It should also be noted that the debt ceiling war is not free. It is estimated that it is costing some $1 billion/day, thanks to higher interest rates, especially in the short end. A lot of funds have moved to money markets and away from treasury bills. But how safe are those funds? We have a tentative deal but it has to be voted on. We expect it to drag out into the coming week, regardless of signs of progress. The lack of a deal is negatively impacting the U.S.’s reputation and could negatively impact the U.S. dollar as the world’s reserve currency. There is the real risk of a debt downgrade. In the end, there are no winners.

Recession or No Recession

Germany has entered an official recession. The German econonmy contracted 0.3% in Q1 following a 0.5% contraction in Q4 2022. The culprits? High inflation and rising interest rates. Germany’s inflation was last reported at 7.2% in April. The eurozone last reported inflation at 7.0% while the U.K. is the highest, last reported at 8.7%. Our chart shows inflation in five of the G7 countries. Italy and Japan have been left off. Italy last reported inflation at 8.2% and Japan at 3.5%. The high rate of inflation is causing problems for Japan where raising interest rates is a bit of a no-no. For the record, France last reported inflation at 5.9% while Canada is at 4.4%. The U.S. was last at 4.9%. It appears that Germany, along with the U.K., has an inflation problem.

Inflation Rates G5 2007–2023


If Germany has gone into recession, can the others be far behind? Germany is the driver of the EU. Yet we still hear the mantra of how resilient the U.S. economy is. Many of the numbers that came out this past week continued to defy expectations. Weekly jobless claims were lower than expected as were continuing jobless claims; personal spending month-over-month (m-o-m) was higher than expected as the consumer just keeps on spending, even as personal income was as expected; durable goods orders were better than expected; and the Q1 GDP growth rate was also better than expected at 1.3%, when they expected 1.1%. The labor market has remained strong. But consumer confidence is at fifteen-year lows despite the most recent a little better than expected. The next jobs report is not due until June 2, 2011. So far, the expectation is a gain between 180,000 and 193,000. April job growth was 253,000 above expectations. The unemployment rate is expected to rise to 3.5% from 3.4%.

The expectation is that inflation is going to stay higher for longer. Forecasts on Fed Funds have it at 4.82% by year-end vs. the view just a few weeks ago that it would only be 4.2%. Even when the regional banks were blowing up, the expectation of Fed Funds was 3.7%. Core inflation hasn’t budged since January. The Fed’s closely-watched PCE price index was 4.4% for April, higher than March’s 4.2%. It was also above the forecast of 4.1%. Nonetheless, the expectation of 5.3% inflation for June is a far cry from the Fed’s 2% target.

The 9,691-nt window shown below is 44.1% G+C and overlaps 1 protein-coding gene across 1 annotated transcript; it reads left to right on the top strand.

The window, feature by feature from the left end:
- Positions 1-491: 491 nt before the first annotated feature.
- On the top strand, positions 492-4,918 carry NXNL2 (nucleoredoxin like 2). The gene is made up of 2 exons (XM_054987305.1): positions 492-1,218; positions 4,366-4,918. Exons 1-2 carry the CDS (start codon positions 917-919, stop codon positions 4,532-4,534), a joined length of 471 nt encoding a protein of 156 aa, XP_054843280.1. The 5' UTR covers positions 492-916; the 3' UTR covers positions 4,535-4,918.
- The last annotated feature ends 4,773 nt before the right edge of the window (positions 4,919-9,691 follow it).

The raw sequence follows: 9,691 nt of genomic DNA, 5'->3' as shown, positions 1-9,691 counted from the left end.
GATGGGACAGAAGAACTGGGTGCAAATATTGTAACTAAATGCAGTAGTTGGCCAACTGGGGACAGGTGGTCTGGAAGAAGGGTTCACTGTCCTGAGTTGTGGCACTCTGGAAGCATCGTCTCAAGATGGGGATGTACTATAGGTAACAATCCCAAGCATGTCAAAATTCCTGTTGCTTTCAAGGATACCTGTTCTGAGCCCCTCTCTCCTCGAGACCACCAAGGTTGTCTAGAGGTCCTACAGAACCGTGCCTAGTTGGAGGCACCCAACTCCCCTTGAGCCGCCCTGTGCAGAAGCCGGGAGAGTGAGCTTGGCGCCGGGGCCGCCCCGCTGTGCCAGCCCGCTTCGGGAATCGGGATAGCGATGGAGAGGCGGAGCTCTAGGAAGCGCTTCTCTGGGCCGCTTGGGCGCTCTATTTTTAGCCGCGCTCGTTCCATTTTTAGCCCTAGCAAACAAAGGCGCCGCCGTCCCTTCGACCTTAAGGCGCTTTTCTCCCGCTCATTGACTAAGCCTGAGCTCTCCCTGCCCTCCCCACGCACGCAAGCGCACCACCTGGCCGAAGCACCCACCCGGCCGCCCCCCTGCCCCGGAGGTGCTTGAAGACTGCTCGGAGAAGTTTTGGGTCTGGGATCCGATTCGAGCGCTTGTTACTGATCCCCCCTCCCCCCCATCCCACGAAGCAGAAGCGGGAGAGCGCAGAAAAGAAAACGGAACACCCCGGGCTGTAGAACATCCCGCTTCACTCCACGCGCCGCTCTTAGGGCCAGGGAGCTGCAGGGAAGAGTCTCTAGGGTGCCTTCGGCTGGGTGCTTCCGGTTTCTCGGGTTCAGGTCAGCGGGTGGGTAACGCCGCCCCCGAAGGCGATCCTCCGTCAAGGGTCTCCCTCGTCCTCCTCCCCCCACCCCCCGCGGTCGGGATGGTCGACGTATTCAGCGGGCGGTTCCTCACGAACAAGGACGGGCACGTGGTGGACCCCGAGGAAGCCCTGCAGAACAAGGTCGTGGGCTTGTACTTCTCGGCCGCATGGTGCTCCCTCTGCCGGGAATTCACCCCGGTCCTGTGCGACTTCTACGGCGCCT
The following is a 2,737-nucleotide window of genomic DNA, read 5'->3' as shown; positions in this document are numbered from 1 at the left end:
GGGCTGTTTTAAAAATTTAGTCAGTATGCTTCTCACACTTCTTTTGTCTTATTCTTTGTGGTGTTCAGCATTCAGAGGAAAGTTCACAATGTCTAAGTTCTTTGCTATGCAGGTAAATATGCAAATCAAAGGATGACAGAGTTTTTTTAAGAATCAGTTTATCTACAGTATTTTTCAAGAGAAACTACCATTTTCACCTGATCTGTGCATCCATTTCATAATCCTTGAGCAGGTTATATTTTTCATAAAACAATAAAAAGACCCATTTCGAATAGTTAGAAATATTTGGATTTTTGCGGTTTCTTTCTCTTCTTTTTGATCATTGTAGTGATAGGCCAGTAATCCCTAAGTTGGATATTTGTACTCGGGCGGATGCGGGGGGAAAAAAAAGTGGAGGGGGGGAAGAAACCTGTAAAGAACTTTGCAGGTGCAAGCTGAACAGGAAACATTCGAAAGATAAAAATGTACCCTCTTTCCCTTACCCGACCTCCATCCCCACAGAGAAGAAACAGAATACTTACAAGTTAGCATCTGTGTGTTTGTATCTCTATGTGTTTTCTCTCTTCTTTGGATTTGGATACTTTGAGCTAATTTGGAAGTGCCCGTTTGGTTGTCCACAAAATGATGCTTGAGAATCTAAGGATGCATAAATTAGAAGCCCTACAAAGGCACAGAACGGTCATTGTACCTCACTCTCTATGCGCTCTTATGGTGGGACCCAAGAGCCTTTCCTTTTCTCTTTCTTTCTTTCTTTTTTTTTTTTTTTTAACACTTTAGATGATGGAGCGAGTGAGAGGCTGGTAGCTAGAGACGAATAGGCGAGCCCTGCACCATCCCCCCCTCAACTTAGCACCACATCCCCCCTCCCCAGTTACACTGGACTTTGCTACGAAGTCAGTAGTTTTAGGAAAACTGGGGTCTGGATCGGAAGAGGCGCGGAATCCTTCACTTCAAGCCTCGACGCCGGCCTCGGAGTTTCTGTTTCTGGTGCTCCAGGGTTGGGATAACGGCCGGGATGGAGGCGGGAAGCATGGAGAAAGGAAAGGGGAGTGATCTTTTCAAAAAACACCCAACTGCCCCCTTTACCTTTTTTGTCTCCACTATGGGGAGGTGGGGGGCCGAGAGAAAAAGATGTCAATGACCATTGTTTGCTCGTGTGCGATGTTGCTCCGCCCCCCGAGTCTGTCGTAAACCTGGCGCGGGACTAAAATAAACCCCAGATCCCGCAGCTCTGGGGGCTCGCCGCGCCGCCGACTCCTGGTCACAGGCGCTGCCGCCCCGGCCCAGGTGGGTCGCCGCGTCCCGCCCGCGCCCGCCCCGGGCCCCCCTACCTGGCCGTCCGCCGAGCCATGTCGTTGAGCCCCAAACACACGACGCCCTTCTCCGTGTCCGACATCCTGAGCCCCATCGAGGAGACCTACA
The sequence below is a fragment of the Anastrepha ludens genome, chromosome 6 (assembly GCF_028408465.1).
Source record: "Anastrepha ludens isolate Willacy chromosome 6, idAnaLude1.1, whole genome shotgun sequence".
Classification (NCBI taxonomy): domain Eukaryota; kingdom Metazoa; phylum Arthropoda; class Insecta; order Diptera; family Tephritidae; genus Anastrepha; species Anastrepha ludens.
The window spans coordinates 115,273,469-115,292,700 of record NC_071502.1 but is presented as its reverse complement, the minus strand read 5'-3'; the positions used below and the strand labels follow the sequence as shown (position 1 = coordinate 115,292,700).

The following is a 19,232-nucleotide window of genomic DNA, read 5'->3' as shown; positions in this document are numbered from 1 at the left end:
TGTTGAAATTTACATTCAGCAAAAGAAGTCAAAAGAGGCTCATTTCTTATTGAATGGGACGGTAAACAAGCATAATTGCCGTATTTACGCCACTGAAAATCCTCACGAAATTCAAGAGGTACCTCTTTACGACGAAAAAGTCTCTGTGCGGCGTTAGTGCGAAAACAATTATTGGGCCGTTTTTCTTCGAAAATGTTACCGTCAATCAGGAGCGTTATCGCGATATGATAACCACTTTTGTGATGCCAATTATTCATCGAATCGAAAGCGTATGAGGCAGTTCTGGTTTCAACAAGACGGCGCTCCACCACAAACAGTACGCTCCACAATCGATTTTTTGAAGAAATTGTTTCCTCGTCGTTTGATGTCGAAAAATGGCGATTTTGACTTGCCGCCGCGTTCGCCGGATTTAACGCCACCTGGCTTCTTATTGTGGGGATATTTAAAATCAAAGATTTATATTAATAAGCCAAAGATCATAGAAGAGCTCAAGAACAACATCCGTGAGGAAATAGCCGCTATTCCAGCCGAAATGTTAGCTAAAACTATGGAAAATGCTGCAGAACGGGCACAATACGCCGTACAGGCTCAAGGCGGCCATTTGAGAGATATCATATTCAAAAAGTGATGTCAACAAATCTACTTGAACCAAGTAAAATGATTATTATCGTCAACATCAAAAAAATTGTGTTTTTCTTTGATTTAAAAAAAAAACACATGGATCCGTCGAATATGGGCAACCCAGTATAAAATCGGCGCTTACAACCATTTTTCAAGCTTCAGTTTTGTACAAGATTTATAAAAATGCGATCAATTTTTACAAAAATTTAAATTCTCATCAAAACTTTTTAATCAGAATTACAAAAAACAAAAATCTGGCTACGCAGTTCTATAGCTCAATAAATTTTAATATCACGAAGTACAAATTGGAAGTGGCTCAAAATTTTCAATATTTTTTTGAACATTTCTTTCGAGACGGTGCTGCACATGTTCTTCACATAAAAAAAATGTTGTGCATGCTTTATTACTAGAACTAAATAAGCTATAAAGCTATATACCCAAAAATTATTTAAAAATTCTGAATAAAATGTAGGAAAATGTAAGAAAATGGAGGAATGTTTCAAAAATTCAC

U.S. GDP Growth Rate vs. Germany GDP Growth Rate 2013–2023


All appears to be quiet on the regional bank front right now; however, our outlook is that the problem is not over. But problems keep popping up in the commercial real estate market. Nationwide, the office vacancy rate is 20%. In Canada, it was last reported at 17.7%. In the U.S., there are some $11 trillion in real estate loans outstanding. Some $1.5 trillion is due for repayment by the end of 2025. Some $270 billion is due in 2023.

Could the commercial real estate markets get worse? Yes, it could. It is being reported that there is a new variant of COVID emerging in China called XBB. It is now estimated it could impact up to 65 million into June 2023. If that’s correct, what if it spread to North America once again? What would be the impact? This comes barely six months after China went through an earlier bout where they had huge lockdowns that sparked social unrest and disrupted supply chains. It also put huge stress on their hospitals and crematoriums.

Consumer debt is also a problem and delinquencies for credit card and car loans are rising in both the U.S. and Canada. Mortgages are also under stress. Canada has one of the highest consumer debt/GDP ratios in the world, last reported in December 2022 at 103%. It could be higher now. Switzerland has the highest rate at 129% while the U.S. is at 75.2%, below where it was in 2008 when it hit just under 100%.

Banks are reporting lower-than-expected results while upping their reserves for loan losses. Banks face pressure, not only because of consumer debt (credit cards, lines of credit, car loans, and mortgages) but also commercial real estate debt.

None of this has been good for corporate credit quality. Credit quality continues to deteriorate. Some 69% of U.S. corporate debt is reported at BBB or lower. And that’s an old number. It may be higher now. Some $1.9 trillion BBB-rated debt is due in 2023 and the BBB market totals at least $3 trillion. As one pundit put it, some segments of the market are not just junk; they will soon be just garbage.